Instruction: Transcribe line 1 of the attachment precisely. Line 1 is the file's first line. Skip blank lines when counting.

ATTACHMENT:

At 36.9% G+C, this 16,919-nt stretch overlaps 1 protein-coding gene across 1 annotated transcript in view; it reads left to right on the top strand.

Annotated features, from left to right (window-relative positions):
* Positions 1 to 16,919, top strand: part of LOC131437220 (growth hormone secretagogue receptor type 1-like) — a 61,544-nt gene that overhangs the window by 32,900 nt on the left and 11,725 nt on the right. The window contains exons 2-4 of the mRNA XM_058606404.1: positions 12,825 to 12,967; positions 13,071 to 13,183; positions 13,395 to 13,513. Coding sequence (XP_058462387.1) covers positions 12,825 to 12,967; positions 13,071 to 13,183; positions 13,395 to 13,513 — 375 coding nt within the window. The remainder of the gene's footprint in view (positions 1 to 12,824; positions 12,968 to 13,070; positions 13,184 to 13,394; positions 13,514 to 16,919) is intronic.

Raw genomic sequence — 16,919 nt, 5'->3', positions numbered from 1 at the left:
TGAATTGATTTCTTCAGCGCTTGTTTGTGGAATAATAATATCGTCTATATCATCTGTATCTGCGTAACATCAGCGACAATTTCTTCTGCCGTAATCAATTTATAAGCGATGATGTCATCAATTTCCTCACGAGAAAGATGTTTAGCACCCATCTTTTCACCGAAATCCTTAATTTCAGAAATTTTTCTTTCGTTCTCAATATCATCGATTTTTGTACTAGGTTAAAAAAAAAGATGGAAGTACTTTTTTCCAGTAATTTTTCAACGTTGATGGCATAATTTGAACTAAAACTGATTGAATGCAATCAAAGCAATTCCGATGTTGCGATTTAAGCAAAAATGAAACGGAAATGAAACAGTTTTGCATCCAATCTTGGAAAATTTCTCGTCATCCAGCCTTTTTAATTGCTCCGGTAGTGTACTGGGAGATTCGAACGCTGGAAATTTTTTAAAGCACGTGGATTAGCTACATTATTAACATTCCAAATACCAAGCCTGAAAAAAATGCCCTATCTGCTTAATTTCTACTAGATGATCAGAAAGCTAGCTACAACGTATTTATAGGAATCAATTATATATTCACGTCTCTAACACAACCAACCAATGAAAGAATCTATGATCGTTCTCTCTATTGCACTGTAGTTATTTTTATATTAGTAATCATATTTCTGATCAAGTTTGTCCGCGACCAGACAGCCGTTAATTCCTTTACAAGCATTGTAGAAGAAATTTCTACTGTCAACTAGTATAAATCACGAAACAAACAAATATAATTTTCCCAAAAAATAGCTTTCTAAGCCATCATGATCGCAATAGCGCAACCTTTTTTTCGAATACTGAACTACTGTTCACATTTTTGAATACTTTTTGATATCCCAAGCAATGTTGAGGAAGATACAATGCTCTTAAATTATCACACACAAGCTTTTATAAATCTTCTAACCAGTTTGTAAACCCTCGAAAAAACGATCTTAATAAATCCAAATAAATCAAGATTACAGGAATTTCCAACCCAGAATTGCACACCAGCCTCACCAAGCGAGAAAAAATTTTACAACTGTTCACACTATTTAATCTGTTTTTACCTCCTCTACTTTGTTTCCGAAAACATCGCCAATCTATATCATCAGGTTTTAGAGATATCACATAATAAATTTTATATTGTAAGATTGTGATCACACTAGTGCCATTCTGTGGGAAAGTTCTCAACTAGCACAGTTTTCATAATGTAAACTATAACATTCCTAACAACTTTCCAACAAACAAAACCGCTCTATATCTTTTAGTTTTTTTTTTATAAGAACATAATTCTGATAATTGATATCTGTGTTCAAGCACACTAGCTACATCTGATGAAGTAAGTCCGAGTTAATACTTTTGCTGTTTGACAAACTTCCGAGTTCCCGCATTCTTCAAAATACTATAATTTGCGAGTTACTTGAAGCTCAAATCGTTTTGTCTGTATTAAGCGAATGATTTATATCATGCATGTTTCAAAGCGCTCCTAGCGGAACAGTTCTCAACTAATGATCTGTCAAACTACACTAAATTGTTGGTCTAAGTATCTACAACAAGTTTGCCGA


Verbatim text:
At 36.9% G+C, this 16,919-nt stretch overlaps 1 protein-coding gene across 1 annotated transcript in view; it reads left to right on the top strand.